In January, we outlined an action agenda – five generational imperatives for the coming five years.
One of them is to expand the way we think and act on prevention.
Disaster risk reduction is fundamental to this effort.
In the midst of a crisis, there may be little space for reflection. Lives hang in the balance. Every second counts.
But there is much we can learn after the fact and there is much we can do to minimize the impact for the future.
We cannot eliminate disasters, but we can reduce the risk. We can lessen the damage. We can save more lives.
We know that disasters caused by natural hazards are taking a heavy toll on communities everywhere – in countries rich and poor. Economic loss risk continues to increase across all regions and seriously threatens the economies of low-income countries.
But we also know that common sense investments in early warning and preparedness are making a difference and saving lives.
We know what works. Good building design. Proper land-use planning. Public education. Community preparedness. Effective early warning systems. Increased capacity to respond to complex disasters. Focusing on the needs and potential of women – the largest untapped resource for change.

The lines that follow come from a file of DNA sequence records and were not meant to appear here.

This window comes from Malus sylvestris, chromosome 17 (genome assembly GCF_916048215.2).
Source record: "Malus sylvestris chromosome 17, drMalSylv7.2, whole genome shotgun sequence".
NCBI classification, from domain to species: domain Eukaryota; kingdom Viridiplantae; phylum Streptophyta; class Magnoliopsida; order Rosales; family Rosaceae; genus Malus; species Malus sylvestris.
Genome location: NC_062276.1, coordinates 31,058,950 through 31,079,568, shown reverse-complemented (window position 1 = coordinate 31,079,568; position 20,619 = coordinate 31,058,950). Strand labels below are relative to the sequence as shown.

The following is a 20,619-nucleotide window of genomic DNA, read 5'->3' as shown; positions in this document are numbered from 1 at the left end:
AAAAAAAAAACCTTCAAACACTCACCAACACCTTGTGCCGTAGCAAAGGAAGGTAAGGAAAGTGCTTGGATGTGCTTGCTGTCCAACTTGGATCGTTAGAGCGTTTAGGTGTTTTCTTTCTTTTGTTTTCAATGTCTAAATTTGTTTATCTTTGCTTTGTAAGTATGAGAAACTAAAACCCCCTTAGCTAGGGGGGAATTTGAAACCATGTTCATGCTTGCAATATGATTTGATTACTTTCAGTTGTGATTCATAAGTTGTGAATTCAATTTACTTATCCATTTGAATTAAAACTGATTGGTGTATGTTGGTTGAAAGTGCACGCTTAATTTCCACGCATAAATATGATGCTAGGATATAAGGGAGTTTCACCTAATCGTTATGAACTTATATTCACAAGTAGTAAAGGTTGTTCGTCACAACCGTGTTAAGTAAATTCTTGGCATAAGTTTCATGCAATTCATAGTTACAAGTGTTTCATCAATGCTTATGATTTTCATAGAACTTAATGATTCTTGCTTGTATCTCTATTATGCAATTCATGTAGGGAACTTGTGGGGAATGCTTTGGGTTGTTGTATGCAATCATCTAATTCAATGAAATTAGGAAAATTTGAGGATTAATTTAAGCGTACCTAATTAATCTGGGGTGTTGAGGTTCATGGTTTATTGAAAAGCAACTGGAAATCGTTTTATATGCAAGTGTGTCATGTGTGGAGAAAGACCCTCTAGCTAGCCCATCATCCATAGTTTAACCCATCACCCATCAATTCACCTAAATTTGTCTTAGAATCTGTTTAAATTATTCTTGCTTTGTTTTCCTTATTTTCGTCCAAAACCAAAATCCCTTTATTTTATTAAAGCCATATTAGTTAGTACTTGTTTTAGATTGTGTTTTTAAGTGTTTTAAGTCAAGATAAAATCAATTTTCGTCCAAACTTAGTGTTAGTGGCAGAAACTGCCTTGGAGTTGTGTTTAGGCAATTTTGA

As we prepare for the upcoming UN Conference on Sustainable Development – Rio-Plus 20 – let us also affirm that disaster risk reduction is critical to sustainable development.
Disasters exacerbate poverty and undermine development planning, particularly poverty reduction strategies.
When we reduce disaster risk, we increase our chances of achieving the Millennium Development Goals and building a truly sustainable world for all.
It is therefore encouraging that Member States have been so clear.
You have voiced your conviction that disaster risk reduction should not be a standalone issue.
And you have identified how disaster risk reduction must be integrated into the development agenda.
The challenge is to translate this understanding into action.
Progress requires engagement from actors throughout government, civil society and the private sector.
Integrating disaster risk reduction from the beginning, during the planning stage, and taking a consistent approach will ensure the best results.
The evidence for investing in disaster risk reduction is clear. The political momentum is growing.
Let us continue to be ambitious. Let us work for action in Rio and beyond.
Thank you. I wish you successful deliberations.